DENVER (KDVR) — As COVID-19 enters another week of its third wave, Colorado’s medical staff increasingly feel the their own version of the pandemic fatigue gripping Colorado. Nationally, healthcare workers suffer spikes in depression, anxiety and general burn-out. Colorado is no different.
On the front lines fighting COVID-19 is Dr. Marc Moss of UCHealth University of Colorado, who says state officials should be taken seriously when they ask the public to hang on, practice public health protocols and finish the year strong.
A UC Health spokesperson says, “the overall mortality rate has averaged less than 6% in recent months for COVID patients. But for the most serious ICU cases, the mortality rate is around 20%.”
Colorado hospitals now contain more patients with confirmed cases of COVID-19 than at any point in time, including the early lockdown stages of March and April when death rates and fears were at their highest. Eighty-four percent of the state’s ICU beds are in use, and the seven-day average for new admissions matches the pandemic’s height in late April.
The influx creates a vicious cycle of an ever-sicker public and evermore-exhausted healthcare community.
There’s concern people have become fatigued and are not doing enough to protect themselves and others. As the public grows tired of public safety, closed businesses, helter-skelter schooling schedules and deadened social lives, doctors and nurses grow fatigued dealing with patients.
“I think it will be a little bit harder because we’ve been doing this for eight months and it’s a war type of setting,” said Dr. Moss. “And after a while you start to become fatigued. And you have to go back to why you’re here. And you’re here to care for the patients.”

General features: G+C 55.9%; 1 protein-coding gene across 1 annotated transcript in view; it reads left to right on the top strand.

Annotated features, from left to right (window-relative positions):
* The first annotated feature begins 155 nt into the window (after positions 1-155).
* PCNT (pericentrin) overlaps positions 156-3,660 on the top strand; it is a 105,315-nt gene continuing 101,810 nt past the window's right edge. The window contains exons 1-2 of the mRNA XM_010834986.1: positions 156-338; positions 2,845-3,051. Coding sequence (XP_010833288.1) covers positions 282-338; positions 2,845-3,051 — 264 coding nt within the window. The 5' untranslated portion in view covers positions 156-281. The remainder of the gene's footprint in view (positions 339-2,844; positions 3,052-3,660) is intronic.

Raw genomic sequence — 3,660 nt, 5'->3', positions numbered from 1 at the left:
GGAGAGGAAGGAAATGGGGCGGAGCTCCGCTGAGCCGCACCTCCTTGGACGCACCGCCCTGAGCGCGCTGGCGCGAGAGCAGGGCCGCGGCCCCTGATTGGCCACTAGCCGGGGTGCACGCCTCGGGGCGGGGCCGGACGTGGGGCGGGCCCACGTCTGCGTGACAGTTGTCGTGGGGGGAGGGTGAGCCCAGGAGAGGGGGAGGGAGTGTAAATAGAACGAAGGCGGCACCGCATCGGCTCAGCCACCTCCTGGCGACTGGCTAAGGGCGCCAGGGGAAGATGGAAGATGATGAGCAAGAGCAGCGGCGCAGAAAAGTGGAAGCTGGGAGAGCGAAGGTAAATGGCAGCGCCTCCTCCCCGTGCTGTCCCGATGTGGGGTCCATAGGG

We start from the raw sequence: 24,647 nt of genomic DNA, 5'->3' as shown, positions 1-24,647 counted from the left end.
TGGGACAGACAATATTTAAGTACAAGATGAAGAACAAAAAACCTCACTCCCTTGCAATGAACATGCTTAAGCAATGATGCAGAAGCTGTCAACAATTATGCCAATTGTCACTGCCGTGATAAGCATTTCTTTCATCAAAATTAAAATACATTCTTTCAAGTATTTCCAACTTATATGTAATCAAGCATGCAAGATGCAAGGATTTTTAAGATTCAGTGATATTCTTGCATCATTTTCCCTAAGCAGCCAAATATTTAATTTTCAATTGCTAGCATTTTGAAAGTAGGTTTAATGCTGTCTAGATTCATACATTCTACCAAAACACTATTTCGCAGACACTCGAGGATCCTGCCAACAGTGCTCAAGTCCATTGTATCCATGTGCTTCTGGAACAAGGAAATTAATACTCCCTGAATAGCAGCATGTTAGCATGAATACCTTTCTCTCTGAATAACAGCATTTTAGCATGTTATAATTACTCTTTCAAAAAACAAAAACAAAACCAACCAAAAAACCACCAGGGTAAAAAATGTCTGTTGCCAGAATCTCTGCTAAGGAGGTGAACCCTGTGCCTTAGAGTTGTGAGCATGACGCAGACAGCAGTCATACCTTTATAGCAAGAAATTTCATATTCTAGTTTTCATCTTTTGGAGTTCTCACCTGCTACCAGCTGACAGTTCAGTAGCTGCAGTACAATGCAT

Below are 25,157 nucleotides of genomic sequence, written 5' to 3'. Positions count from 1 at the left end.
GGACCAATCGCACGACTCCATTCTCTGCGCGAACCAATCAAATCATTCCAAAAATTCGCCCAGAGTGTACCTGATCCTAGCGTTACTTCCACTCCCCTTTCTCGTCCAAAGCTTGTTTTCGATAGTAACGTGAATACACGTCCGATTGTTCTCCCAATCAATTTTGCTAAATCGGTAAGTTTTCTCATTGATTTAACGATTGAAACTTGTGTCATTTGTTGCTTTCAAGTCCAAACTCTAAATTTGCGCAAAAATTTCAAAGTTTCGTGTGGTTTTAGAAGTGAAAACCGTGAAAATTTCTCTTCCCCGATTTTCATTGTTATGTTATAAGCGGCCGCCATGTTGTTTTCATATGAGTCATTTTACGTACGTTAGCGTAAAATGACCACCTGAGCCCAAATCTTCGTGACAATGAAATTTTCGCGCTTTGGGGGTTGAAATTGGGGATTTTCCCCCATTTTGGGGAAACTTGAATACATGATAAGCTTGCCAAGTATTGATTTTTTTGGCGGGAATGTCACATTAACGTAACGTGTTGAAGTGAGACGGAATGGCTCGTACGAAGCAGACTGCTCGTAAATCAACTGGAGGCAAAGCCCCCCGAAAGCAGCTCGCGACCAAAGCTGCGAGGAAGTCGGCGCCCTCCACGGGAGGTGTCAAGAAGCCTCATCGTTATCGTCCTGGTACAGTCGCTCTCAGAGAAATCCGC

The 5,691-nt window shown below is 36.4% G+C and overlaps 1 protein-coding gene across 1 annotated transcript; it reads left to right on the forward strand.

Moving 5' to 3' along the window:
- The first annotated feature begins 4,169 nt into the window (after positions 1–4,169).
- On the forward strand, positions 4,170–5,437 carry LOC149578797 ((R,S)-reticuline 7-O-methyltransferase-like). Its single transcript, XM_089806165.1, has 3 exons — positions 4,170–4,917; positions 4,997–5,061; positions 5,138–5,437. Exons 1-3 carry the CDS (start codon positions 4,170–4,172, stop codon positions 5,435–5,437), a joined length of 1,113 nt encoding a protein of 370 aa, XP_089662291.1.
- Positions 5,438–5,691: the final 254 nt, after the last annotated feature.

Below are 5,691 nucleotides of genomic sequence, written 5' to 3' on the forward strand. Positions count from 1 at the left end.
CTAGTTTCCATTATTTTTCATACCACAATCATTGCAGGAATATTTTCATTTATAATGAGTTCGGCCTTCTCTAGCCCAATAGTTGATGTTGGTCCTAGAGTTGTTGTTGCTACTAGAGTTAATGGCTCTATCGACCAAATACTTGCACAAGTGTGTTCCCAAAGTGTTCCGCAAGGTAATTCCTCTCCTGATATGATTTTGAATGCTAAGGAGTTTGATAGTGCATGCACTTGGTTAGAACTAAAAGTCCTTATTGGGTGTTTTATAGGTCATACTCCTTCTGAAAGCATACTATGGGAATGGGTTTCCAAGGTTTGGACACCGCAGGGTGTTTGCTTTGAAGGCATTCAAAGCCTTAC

Indeed, data shows healthcare workers needing more and more services for their own mental and emotional health. Denver Health launched a program called RISE – Resiliency in Stressful Events – in collaboration with John’s Hopkins Hospital just before the pandemic began.
According to Denver Health, RISE services have been used nearly 50,000 times since March 29, including group support services, emotional health services, call-in services and direct outreach.
Silver linings are available, however. Exhausted as they may be, healthcare workers do have more and better tools against the pandemic than in March and April. Back then, ICU staffs were just learning to deal with the new coronavirus. Now there are anti-viral medications and steroids that help improve a person’s chances of surviving.
Dr. Moss says during the past eight months the staff has improved it’s ability to care for both COVID-19 and non-COVID-19 patients.
Still, the fast-rising tide of new coronavirus cases is sparking worries that cases could fill Colorado’s ICUs by the end of December. While word of a possible vaccine came out today, it could be next spring before it’s available here.
For now, the state’s top doctors are asking you to continue wearing your mask and not gather in large numbers.